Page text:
Of words, arms, and freedom

I’m sick, and back in England. Not that the two are related… no, not at all. But the fact that I was irritable and chanting “I hate England” in my head all morning as I made my way in to work doing various errands on the way, might be due to one or the other thing… or both.

While I was chanting my not-too-Buddhist chant to calm myself, I was thinking about all the differences between jolly old England and Switzerland. I realized at least part of it comes down to the freedom that comes from a durable social contract… a sense of solidarity and interdependence springing from deep down in the Swiss culture.

So imagine my happy surprise when my buddy Curtis pointed me at this blog posting: one to look after the other. In England, we have neither freedom of speech, nor the right to carry guns. This makes it diametrically opposed to the theoretical United States. In the United States, we have pretty good freedom of speech and we are continually losing our right to carry firearms. The author of the post I linked says:

Few politicians trust their citizens unconditionally with either (the right to free speech or the right to carry firearms). The more they allow the free use of one, the more they clamp down on the free use of the other, depending on political denomination. Almost no politician is comfortable with a citizen having unrestricted rights to both.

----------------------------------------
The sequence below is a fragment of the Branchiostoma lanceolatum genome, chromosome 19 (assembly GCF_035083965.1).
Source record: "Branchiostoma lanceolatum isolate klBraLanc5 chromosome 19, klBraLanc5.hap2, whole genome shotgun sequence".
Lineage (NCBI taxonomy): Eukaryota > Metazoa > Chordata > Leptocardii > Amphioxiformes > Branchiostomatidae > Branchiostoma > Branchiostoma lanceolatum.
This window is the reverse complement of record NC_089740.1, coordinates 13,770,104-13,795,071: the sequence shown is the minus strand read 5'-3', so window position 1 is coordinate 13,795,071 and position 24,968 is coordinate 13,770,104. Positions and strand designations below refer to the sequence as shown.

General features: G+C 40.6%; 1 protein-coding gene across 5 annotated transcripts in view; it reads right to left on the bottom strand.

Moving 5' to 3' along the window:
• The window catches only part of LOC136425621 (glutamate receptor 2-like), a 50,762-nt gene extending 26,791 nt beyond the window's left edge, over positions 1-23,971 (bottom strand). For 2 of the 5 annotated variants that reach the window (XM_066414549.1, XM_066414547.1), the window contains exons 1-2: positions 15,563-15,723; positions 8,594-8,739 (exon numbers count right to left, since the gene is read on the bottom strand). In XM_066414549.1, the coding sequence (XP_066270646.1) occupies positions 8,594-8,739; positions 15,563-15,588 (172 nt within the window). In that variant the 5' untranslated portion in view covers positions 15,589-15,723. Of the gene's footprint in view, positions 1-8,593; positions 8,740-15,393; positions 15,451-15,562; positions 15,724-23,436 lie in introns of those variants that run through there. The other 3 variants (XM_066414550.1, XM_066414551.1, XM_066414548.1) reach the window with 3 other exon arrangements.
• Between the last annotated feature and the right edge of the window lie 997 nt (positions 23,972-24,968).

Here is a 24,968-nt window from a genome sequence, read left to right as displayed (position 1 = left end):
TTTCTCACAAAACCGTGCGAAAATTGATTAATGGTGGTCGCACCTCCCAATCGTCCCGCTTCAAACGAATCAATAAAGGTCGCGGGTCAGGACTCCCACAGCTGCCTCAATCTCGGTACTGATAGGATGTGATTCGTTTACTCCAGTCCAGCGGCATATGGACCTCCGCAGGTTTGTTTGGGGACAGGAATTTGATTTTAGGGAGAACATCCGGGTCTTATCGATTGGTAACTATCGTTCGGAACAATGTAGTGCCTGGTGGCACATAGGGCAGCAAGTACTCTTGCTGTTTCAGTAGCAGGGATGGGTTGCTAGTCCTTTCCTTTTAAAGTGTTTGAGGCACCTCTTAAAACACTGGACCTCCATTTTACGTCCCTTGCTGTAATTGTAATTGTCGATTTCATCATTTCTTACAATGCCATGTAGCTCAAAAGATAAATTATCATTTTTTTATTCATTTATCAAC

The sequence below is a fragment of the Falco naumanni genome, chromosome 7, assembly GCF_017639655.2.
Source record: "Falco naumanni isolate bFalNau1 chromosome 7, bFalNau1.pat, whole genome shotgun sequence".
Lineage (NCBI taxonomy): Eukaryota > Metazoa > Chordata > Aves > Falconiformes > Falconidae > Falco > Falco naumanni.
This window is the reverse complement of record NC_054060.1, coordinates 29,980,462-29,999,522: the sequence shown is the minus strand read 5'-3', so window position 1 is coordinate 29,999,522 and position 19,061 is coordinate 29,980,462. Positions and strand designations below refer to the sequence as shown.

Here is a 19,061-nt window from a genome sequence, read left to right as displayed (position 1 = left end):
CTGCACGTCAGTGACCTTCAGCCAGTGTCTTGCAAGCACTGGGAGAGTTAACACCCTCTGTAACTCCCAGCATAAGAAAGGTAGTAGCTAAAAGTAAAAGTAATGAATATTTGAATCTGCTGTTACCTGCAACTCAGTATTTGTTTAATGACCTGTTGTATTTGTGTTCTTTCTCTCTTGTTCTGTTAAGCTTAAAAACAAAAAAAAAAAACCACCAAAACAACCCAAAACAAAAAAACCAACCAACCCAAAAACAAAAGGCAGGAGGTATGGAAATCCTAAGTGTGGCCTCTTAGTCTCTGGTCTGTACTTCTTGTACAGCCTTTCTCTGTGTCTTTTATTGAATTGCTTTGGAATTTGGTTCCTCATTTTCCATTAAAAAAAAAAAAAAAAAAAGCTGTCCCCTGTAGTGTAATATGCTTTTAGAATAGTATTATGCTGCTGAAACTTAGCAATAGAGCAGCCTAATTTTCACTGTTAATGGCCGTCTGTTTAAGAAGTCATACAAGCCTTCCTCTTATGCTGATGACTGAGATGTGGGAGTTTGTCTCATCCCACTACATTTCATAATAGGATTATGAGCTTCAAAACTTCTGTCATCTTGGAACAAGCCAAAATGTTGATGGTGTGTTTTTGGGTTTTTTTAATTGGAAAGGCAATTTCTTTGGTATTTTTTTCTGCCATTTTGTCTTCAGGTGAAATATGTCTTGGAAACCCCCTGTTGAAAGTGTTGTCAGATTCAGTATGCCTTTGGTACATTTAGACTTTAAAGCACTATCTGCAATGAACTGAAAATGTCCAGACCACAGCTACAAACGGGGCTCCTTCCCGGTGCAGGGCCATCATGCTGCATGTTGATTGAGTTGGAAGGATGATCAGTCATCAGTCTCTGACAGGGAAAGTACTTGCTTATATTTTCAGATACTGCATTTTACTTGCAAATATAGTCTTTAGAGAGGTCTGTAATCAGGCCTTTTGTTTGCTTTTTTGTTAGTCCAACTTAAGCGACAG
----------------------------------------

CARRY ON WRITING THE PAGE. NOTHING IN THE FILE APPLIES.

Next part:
And it occurred to me, after thinking about Switzerland on the bus this morning, that Switzerland is a place with freedom of speech and the right to carry firearms. In fact, the Swiss have a power even stronger and more dangerous right than free speech: the right to direct democracy. And almost every Swiss man has an assault weapon in his house.

All of this is theoretical of course. I do not personally believe in the “armed society is a polite society”*, nor in the “guns/words dichotomy”. None of this musing really has a thing to do with my personal thoughts on the issue, which are my normal muddled mélange of socialist, capitalist, libertarian and utopian/progressive tendencies. My personal thoughts on guns are something along the lines of, “Well, there’s no real problem with guns, and I don’t want them in my life, and I don’t mind other people having them, except that wouldn’t it be nice if we were building a society where they didn’t want them?”

Perhaps you can see why virtually everyone who discusses politics with me eventually gets frustrated and gives up… I don’t really fit into boxes very well.

* The first image that comes to mind when I think of “an armed society is a polite society” is a sunny morning in Chad, hunkered in a safe room, hoping that stray (or even targeted) gunfire didn’t kill any of my colleagues. Armed societies need not be polite… and the alternative is not completely welcome.

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